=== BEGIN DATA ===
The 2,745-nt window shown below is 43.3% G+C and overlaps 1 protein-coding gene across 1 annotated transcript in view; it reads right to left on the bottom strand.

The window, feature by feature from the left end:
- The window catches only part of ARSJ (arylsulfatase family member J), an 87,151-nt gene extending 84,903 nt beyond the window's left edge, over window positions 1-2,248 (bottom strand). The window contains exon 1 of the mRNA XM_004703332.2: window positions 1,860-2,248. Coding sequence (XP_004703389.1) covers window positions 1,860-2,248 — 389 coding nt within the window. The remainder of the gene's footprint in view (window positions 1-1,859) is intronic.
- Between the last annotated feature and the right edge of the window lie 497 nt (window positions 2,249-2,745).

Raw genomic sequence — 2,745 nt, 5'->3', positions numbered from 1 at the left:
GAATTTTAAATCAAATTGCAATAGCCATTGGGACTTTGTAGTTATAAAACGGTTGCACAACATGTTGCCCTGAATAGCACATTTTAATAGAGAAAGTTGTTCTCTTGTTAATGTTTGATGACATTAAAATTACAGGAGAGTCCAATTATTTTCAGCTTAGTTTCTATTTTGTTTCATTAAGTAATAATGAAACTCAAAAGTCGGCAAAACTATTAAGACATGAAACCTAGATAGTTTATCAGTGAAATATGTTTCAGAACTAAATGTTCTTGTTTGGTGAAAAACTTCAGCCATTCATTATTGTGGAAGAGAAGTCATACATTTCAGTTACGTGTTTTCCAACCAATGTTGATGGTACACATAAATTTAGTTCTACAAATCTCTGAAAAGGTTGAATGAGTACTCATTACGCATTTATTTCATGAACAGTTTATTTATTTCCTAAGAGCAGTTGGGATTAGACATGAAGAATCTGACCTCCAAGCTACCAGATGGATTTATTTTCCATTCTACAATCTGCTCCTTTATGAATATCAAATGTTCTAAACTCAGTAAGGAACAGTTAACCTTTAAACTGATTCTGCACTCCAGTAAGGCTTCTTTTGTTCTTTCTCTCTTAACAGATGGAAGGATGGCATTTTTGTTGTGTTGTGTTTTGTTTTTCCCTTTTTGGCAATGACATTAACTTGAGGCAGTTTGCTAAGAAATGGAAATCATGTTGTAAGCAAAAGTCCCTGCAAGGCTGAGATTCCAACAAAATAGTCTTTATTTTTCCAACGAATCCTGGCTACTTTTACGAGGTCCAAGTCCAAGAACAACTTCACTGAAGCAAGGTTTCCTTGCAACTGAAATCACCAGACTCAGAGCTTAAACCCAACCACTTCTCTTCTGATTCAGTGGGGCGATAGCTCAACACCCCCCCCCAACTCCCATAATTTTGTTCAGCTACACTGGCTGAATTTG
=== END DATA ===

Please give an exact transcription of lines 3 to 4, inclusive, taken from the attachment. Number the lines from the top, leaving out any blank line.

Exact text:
- The window catches only part of ARSJ (arylsulfatase family member J), an 87,151-nt gene extending 84,903 nt beyond the window's left edge, over window positions 1-2,248 (bottom strand). The window contains exon 1 of the mRNA XM_004703332.2: window positions 1,860-2,248. Coding sequence (XP_004703389.1) covers window positions 1,860-2,248 — 389 coding nt within the window. The remainder of the gene's footprint in view (window positions 1-1,859) is intronic.
- Between the last annotated feature and the right edge of the window lie 497 nt (window positions 2,249-2,745).